One of the largest groups of Indigenous tribes in Oregon has asked for a seat at the table in discussing the controversial Thornburgh Resort planned in Central Oregon.
The request came as the Deschutes County Commission on Wednesday mulled an appeal from Thornburgh’s developers, after a county hearings officer rejected the resort’s new Fish and Wildlife Management Plan in December, saying the developers had shown little evidence they could mitigate the loss of wildlife and water.
Deschutes County code requires that destination resorts result in “no net loss” of fish and wildlife habitat in order to be approved.
The proposed resort, located just southwest of Redmond, has been tied up in litigation for nearly two decades, with opponents arguing it could negatively affect water supplies and wildlife in the surrounding area. Thornburgh has also faced increased scrutiny as Oregon leaders have started to more closely examine declining groundwater levels in the state.
Despite the attention and legal hang-ups, construction on the resort is already underway and water rights surrounding the proposal are making their way through the courts.
In the new management plan, Thornburgh developers said they would reduce the annual number of gallons consumed annually by 35% compared to a previously approved 2008 plan.
Since 2008, the state has taken a stricter approach to managing water supplies in Central Oregon, as groundwater levels have decreased and wells have begun to run dry.
Representatives from the Confederated Tribes of Warm Springs appeared before the county commission and asked that they receive time to review the potential impacts on wildlife, since the tribe co-manages fisheries and other wildlife in the region.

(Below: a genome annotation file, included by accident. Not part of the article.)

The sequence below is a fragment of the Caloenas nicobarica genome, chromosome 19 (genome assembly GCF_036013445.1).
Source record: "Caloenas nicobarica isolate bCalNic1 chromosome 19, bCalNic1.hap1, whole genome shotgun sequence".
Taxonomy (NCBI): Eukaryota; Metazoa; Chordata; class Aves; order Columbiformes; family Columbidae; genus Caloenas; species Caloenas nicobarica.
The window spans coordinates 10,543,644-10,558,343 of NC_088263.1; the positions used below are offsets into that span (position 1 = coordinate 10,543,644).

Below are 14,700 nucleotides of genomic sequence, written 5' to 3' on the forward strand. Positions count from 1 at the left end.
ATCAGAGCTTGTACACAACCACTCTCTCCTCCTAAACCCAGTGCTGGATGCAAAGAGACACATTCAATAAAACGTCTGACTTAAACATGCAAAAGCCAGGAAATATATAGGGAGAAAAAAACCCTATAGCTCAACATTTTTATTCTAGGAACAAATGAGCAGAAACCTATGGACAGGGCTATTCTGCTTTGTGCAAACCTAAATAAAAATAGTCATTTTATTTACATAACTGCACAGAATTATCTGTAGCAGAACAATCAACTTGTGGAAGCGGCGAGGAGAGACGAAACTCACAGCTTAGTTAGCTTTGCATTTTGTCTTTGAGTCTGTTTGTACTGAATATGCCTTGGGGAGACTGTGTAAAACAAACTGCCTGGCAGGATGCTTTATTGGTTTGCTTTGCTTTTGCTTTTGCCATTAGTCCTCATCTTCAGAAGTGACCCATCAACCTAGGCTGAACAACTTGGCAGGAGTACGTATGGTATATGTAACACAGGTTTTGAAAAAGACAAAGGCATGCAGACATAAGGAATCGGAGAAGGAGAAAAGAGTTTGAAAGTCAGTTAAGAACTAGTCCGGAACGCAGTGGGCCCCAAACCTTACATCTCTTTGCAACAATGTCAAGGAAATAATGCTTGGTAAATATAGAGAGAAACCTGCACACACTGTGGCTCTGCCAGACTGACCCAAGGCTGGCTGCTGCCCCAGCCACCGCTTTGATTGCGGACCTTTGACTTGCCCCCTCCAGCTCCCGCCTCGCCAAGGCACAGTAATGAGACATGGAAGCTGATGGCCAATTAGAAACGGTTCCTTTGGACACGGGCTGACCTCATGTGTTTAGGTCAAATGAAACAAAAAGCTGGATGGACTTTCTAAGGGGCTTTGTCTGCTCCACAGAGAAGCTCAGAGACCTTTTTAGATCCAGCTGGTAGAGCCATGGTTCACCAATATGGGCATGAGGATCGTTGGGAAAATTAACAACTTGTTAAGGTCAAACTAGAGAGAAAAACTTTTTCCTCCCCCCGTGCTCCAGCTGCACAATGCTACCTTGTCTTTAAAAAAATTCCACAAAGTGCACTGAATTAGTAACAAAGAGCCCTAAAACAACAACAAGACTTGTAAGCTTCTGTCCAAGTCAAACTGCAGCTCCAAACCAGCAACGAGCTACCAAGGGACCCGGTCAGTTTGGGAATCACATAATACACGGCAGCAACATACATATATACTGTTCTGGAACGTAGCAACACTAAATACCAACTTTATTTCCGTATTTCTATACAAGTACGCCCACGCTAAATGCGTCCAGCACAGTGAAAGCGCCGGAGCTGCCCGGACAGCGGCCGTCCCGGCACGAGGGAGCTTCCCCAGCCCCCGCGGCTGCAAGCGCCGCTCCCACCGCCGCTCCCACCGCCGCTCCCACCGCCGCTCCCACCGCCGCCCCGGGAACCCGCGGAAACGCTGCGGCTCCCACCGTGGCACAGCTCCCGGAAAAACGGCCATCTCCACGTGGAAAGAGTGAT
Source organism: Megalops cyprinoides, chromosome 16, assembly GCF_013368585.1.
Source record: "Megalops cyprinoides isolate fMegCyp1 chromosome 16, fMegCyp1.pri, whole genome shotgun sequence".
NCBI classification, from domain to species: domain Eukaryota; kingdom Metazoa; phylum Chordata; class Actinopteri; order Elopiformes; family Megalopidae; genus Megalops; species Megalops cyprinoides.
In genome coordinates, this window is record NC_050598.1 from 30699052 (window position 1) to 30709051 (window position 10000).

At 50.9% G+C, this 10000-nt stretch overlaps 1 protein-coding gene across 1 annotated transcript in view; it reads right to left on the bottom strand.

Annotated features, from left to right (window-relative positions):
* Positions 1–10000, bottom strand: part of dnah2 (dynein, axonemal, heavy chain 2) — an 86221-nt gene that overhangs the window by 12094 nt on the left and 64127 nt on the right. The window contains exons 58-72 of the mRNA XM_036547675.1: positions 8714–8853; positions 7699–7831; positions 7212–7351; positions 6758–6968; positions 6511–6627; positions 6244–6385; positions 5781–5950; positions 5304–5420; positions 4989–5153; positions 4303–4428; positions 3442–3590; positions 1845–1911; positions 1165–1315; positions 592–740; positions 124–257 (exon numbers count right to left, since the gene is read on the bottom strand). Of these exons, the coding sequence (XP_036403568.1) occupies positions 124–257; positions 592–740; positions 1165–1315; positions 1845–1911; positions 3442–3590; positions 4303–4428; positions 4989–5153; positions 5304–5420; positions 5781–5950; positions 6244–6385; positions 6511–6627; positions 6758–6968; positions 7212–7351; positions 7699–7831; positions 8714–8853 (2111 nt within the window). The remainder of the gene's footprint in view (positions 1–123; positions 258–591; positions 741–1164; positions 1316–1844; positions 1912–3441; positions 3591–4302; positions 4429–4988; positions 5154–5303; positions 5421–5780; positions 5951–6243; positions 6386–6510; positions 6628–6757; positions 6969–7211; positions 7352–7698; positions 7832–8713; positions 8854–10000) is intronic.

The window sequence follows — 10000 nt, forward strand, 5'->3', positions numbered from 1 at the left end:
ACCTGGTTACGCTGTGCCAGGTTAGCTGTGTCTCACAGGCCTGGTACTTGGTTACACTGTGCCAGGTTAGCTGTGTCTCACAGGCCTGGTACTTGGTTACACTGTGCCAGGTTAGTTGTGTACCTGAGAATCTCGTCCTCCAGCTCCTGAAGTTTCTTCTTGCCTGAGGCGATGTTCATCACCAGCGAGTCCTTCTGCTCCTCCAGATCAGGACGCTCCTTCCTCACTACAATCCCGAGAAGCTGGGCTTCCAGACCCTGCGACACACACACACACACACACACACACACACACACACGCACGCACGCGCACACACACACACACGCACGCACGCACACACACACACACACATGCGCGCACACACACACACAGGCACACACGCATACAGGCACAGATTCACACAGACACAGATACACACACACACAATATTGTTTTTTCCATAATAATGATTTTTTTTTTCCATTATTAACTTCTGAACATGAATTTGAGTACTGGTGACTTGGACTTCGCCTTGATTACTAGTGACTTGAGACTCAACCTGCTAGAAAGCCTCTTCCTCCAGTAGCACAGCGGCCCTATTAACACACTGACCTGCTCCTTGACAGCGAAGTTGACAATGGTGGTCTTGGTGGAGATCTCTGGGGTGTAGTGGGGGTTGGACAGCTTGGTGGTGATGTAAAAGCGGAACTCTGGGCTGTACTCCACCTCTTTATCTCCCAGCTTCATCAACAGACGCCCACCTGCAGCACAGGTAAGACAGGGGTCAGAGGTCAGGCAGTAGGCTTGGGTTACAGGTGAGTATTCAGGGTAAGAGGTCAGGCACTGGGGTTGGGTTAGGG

Warm Springs Natural Resources General Manager Austin Smith Jr. said in a statement to the county that tribal officials had not been consulted on this new plan.
“Despite this oversight, the Tribe nevertheless felt it was necessary now to participate to ensure that the County had relevant information pertaining to the Tribe’s co-management role,” Smith wrote in prepared remarks.
Smith asked for 30-60 days to review Thornburgh’s mitigation plan; the commission decided to give them 14 days to review, given the statutory March 12 deadline for a decision.
A recent audit by the secretary of state’s office said government officials should make more of an effort to include tribes when it comes to land use because “Tribes have historically been left out of water planning and water rights decisions in Oregon.”
Oregon’s tribes are sovereign nations and are supposed to have legal standing similar to a state or federal agency. Warm Springs is expected to provide written comments about the Thornburgh water use plan at a later date.
The Oregon Department of Fish and Wildlife had two representatives at Wednesday’s meeting as well, both of whom said the resort hasn’t clearly shown how it would mitigate losses to wildlife and stream flow.
In particular, ODFW Water Policy Coordinator Danette Faucera said Thornburgh’s self-produced analysis lacked enough detail to be independently confirmed.
“ODFW has not yet received information sufficient to allow it to conclude that the assumptions placed on the modeling efforts are valid,” Faucera said.
The three-member County Commission gave little indication which way they would vote ahead of their deadline, but Phil Chang, the commission’s lone Democrat, said he also wanted a third-party review of Thornburgh’s models.
“I need some kind of external, objective validation, so that I know that I’m not just looking at a black box,” Chang said.
Thornburgh ’s attorneys argued that their resort is being singled out and that the region’s four other destination resorts did not include fish in their mitigation plans.
Nearly 200 written comments were submitted to the county regarding the appeal and Wednesday saw more than three hours of public testimony. The vast majority asked the commission to reject the appeal.